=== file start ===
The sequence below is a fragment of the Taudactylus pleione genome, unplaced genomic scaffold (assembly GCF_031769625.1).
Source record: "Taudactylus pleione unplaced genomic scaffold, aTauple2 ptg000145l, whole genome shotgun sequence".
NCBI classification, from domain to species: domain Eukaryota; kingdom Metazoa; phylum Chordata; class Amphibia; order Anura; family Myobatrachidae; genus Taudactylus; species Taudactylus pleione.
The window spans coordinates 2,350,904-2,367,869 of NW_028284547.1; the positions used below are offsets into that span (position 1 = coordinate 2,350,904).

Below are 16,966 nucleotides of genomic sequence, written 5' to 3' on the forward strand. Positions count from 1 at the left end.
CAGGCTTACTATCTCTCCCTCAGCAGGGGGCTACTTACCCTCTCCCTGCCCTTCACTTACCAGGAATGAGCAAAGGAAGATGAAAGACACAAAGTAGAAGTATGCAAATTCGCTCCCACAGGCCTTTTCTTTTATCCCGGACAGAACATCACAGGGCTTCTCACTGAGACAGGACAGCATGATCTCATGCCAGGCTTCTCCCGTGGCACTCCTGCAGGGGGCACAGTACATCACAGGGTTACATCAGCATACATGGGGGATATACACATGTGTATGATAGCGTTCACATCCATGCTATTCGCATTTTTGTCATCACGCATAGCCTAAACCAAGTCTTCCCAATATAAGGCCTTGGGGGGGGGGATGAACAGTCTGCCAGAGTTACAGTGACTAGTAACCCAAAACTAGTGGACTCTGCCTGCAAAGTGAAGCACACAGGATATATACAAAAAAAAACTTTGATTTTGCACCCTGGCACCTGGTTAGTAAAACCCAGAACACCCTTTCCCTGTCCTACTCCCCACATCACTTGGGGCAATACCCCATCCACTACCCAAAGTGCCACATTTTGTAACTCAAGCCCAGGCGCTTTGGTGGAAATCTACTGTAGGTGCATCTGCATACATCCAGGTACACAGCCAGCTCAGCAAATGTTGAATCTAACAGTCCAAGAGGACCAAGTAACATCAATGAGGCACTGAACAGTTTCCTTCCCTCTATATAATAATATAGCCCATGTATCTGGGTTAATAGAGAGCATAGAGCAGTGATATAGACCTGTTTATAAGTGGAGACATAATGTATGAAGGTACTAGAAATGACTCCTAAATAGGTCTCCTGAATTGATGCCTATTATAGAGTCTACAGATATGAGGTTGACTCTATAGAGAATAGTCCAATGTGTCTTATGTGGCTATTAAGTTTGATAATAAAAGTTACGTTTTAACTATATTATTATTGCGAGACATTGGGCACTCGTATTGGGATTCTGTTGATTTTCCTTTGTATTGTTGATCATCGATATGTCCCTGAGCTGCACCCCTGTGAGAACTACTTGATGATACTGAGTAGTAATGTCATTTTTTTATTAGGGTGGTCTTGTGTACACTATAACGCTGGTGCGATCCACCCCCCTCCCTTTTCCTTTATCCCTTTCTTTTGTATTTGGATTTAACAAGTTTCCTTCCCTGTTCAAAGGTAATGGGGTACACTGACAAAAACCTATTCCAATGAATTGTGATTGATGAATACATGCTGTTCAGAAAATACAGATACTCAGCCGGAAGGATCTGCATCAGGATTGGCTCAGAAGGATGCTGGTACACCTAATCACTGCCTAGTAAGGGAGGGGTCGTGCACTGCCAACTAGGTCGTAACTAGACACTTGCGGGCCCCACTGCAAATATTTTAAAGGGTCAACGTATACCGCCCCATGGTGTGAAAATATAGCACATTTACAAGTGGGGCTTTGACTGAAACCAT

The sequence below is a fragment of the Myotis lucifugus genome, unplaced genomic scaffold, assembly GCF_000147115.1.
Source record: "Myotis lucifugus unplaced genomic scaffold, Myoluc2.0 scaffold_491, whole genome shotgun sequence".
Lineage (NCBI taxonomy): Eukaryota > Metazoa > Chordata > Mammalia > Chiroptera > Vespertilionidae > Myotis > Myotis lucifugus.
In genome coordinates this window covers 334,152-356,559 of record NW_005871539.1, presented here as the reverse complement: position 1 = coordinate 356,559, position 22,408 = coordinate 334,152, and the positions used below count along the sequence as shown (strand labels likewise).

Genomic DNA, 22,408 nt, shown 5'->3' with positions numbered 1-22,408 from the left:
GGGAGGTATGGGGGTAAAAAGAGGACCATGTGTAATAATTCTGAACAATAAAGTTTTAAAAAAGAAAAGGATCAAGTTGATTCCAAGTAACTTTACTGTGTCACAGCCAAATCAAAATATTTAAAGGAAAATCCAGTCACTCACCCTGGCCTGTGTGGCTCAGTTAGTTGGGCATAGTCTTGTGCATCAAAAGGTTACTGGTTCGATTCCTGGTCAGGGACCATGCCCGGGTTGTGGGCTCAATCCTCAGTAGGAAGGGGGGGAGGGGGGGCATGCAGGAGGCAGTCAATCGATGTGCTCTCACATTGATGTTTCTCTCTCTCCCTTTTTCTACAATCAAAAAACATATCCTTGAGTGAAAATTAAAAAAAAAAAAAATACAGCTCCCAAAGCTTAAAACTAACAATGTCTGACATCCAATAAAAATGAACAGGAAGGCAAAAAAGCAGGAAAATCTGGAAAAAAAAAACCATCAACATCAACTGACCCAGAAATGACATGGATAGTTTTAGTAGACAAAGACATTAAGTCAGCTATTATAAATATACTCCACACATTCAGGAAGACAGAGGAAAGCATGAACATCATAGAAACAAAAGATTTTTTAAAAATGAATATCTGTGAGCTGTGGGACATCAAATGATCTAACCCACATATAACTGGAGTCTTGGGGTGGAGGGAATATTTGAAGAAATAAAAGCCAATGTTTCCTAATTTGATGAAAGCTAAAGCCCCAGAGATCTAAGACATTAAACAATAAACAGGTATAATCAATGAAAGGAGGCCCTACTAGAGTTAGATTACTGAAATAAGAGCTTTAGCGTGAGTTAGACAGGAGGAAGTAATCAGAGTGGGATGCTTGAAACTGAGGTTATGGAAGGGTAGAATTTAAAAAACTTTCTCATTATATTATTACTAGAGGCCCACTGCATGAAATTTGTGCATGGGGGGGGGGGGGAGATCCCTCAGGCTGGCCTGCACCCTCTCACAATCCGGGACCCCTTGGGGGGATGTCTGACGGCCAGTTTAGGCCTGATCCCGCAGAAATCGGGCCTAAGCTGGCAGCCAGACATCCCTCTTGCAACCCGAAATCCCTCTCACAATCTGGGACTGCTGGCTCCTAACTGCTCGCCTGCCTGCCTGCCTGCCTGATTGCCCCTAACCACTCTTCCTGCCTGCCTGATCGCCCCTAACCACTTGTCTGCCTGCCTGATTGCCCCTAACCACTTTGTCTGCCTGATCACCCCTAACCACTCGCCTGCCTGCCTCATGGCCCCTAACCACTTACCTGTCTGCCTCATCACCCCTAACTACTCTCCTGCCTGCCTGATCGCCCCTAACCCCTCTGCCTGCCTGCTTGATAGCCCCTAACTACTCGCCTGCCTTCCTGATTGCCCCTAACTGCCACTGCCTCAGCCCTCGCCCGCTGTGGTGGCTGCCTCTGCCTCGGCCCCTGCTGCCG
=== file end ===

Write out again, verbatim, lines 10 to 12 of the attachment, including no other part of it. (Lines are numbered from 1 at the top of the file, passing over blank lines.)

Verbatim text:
In genome coordinates this window covers 334,152-356,559 of record NW_005871539.1, presented here as the reverse complement: position 1 = coordinate 356,559, position 22,408 = coordinate 334,152, and the positions used below count along the sequence as shown (strand labels likewise).

Genomic DNA, 22,408 nt, shown 5'->3' with positions numbered 1-22,408 from the left:
GGGAGGTATGGGGGTAAAAAGAGGACCATGTGTAATAATTCTGAACAATAAAGTTTTAAAAAAGAAAAGGATCAAGTTGATTCCAAGTAACTTTACTGTGTCACAGCCAAATCAAAATATTTAAAGGAAAATCCAGTCACTCACCCTGGCCTGTGTGGCTCAGTTAGTTGGGCATAGTCTTGTGCATCAAAAGGTTACTGGTTCGATTCCTGGTCAGGGACCATGCCCGGGTTGTGGGCTCAATCCTCAGTAGGAAGGGGGGGAGGGGGGGCATGCAGGAGGCAGTCAATCGATGTGCTCTCACATTGATGTTTCTCTCTCTCCCTTTTTCTACAATCAAAAAACATATCCTTGAGTGAAAATTAAAAAAAAAAAAAATACAGCTCCCAAAGCTTAAAACTAACAATGTCTGACATCCAATAAAAATGAACAGGAAGGCAAAAAAGCAGGAAAATCTGGAAAAAAAAAACCATCAACATCAACTGACCCAGAAATGACATGGATAGTTTTAGTAGACAAAGACATTAAGTCAGCTATTATAAATATACTCCACACATTCAGGAAGACAGAGGAAAGCATGAACATCATAGAAACAAAAGATTTTTTAAAAATGAATATCTGTGAGCTGTGGGACATCAAATGATCTAACCCACATATAACTGGAGTCTTGGGGTGGAGGGAATATTTGAAGAAATAAAAGCCAATGTTTCCTAATTTGATGAAAGCTAAAGCCCCAGAGATCTAAGACATTAAACAATAAACAGGTATAATCAATGAAAGGAGGCCCTACTAGAGTTAGATTACTGAAATAAGAGCTTTAGCGTGAGTTAGACAGGAGGAAGTAATCAGAGTGGGATGCTTGAAACTGAGGTTATGGAAGGGTAGAATTTAAAAAACTTTCTCATTATATTATTACTAGAGGCCCACTGCATGAAATTTGTGCATGGGGGGGGGGGGGAGATCCCTCAGGCTGGCCTGCACCCTCTCACAATCCGGGACCCCTTGGGGGGATGTCTGACGGCCAGTTTAGGCCTGATCCCGCAGAAATCGGGCCTAAGCTGGCAGCCAGACATCCCTCTTGCAACCCGAAATCCCTCTCACAATCTGGGACTGCTGGCTCCTAACTGCTCGCCTGCCTGCCTGCCTGCCTGATTGCCCCTAACCACTCTTCCTGCCTGCCTGATCGCCCCTAACCACTTGTCTGCCTGCCTGATTGCCCCTAACCACTTTGTCTGCCTGATCACCCCTAACCACTCGCCTGCCTGCCTCATGGCCCCTAACCACTTACCTGTCTGCCTCATCACCCCTAACTACTCTCCTGCCTGCCTGATCGCCCCTAACCCCTCTGCCTGCCTGCTTGATAGCCCCTAACTACTCGCCTGCCTTCCTGATTGCCCCTAACTGCCACTGCCTCAGCCCTCGCCCGCTGTGGTGGCTGCCTCTGCCTCGGCCCCTGCTGCCG